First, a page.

There’s no question workers continue to clamor for workplace educational and financial wellbeing programs. But, it turns out, they aren’t as interested in learning about how to better manage their day-to-day finances or reduce their student loan debt as they are keen to know how best to manage their healthcare and long-term care expenses in retirement.

According to the Employee Benefit Research Institute’s latest Retirement Confidence Survey, 68% of workers said they wanted comprehensive financial planning to help them plan for healthcare costs in retirement and figure out how much they need to save for their post-work years.

The numbers dropped when it came to those interested in debt counseling (48%), day-to-day budgeting (47%) and student loan debt assistance (39%), says Lisa Greenwald, executive vice president of Greenwald & Associates and co-author of the report with EBRI’s senior research associate Craig Copeland.

“There is a theme to this,” she says. “Retirement-related topics are viewed as more helpful than some more day-to-day. I think a lot of financial wellness programs are focused on the day-to-day. That might be a disconnect.”

EBRI’s report comes on the heels of Fidelity Investments’ annual retirement cost estimate, which found that a 65-year-old couple retiring this year would need $280,000 to cover healthcare and medical expenses throughout their retirement. That’s a 2% increase from 2017, and a whopping 75% increase from Fidelity’s first estimate in 2002.

Managing healthcare costs in retirement was one of the major concerns identified by both employee and retiree respondents in EBRI’s survey.

“Retirees are less confident in being able to afford medical expenses and the share very confident in affording long-term care also declined,” Greenwald says.

Meanwhile, 80% of defined contribution plan participants say they would be very or somewhat interested in an investment option that guarantees income for life when they retire, according to the EBRI report.

“That’s a pretty big number, especially in comparison to the uptake rates and employer buy-in for income options in the plan,” she says. “I think the demand is there and workers are looking to solve the income piece, the guaranteed income piece of retirement, particularly because they have low confidence in Social Security and defined benefit plans are going away.”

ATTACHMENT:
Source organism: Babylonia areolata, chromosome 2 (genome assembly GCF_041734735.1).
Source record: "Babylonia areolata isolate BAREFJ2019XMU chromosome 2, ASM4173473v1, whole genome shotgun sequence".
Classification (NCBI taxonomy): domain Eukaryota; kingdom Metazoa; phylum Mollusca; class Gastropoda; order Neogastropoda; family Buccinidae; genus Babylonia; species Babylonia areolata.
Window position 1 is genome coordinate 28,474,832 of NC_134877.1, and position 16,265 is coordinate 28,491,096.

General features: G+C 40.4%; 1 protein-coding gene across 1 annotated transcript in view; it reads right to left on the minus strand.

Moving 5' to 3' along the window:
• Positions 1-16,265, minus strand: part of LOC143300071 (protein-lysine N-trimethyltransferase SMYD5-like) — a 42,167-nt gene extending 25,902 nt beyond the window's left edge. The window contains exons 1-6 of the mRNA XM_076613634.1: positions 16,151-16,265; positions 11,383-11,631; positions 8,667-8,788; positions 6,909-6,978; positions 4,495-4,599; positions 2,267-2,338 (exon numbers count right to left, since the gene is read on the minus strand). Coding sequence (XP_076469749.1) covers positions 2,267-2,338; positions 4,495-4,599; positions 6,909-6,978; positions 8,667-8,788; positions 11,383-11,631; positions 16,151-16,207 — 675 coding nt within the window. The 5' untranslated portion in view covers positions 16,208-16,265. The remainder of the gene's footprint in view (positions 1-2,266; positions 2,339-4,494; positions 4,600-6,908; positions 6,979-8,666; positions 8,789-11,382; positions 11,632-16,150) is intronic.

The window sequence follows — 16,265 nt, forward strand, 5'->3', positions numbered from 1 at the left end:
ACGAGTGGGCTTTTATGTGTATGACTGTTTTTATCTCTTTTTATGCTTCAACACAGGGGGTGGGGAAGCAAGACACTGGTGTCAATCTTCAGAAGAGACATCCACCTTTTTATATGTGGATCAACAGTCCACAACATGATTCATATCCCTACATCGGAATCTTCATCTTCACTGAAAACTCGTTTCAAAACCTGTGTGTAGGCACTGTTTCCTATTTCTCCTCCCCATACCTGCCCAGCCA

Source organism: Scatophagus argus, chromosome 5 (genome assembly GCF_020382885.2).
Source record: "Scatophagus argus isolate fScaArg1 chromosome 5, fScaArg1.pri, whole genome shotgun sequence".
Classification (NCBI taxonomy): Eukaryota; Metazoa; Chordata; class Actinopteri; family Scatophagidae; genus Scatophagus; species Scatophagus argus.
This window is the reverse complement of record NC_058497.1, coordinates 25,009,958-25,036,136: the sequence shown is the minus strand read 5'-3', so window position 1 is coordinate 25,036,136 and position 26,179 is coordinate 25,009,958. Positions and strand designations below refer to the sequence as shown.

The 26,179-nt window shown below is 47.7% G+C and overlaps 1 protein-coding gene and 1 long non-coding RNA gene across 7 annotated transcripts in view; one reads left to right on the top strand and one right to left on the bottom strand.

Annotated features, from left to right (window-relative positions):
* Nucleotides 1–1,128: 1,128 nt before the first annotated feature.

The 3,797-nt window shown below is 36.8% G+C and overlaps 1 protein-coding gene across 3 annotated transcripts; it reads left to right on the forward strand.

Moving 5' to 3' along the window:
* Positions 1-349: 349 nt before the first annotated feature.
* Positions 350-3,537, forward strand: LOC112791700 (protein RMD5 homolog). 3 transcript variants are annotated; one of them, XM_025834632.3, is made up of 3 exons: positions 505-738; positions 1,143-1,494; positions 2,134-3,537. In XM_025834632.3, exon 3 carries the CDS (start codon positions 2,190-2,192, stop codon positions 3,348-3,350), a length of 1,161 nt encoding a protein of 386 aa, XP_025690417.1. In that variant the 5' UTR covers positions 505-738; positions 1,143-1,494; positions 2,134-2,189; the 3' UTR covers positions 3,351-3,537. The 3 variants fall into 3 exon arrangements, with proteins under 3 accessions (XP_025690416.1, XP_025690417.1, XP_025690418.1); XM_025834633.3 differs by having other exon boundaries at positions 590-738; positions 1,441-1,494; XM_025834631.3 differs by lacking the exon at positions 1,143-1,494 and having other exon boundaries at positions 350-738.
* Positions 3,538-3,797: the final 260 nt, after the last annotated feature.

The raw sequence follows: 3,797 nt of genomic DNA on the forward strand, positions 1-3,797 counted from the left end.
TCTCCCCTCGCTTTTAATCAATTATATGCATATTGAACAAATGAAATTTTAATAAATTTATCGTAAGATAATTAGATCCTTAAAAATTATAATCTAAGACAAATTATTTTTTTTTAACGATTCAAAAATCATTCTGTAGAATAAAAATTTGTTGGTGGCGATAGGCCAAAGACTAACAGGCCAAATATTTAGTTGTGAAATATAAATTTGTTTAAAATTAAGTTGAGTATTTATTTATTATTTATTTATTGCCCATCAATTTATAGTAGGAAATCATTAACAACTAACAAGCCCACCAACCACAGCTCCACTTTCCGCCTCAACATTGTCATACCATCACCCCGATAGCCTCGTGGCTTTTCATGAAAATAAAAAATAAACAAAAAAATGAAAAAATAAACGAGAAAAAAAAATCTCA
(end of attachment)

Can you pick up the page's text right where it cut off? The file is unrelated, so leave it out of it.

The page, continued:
Overall, the survey found that the majority of workers in every income category, except for those who make under $25,000, were very confident or somewhat confident that they would have enough money to retire comfortably. Confidence levels go up based on income levels.

For those under $25,000 a year, only 35% said they were confident they would have a secure retirement.

Greenwald suggests that some of this confidence may be misplaced, especially when actual preparation is taken into consideration. The key for workers is to go through the motions to try and figure out how much they will need for everyday living expenses and healthcare in retirement. Just that act of trying to figure it out makes people feel a bit more confident, she says.

There are calculators out there that can tell people, roughly, how much they will need to save by the time they retire, and there are also calculators and tools out there for trying to estimate the retirement healthcare need specifically.

“What I found interesting is we don’t know from the data whether or not the people who tried to estimate their healthcare expenses were right or not,” Greenwald says. “We know that the very attempt made them more confident about retirement overall; it made them more likely to say their healthcare expenses were as expected. So we know that, regardless of whether they were accurate, there was a benefit to the attempted calculation.”

The survey found that there are a lot of unrealistic expectations surrounding retirement.

“We see big disconnects between when retirees actually retired and when workers think they are going to retire. There are a majority of workers who think they are going to work for pay in retirement but, based on retirees’ experiences, relatively few actually will,” she adds.

The key point is that people who used retirement or healthcare expense calculators had more realistic expectations for their retirement.

Most retirement calculators don’t take into account long-term care expenses, she added, so that’s another thing to take into consideration when planning for retirement.

The survey found that only one-third of retirees were very confident in their ability to live comfortably throughout retirement. This was similar to last year’s numbers, but this year’s retirees’ confidence that Social Security and Medicare will be there for them in retirement has greatly eroded since last year.

In the 2018 survey, 46% of respondents said they were very or somewhat confident in Medicare vs. 52% in 2017, while 45% of current respondents were confident in Social Security vs. 51% in 2017. Only 7% of retirees said they were confident that both programs would be around and providing the same level of benefits throughout their retirement.

The report was based on 2,042 individual responses in an online survey. Respondents had to be age 25 or older to participate. Of those, 1,002 were working adults and 1,040 were retirees.

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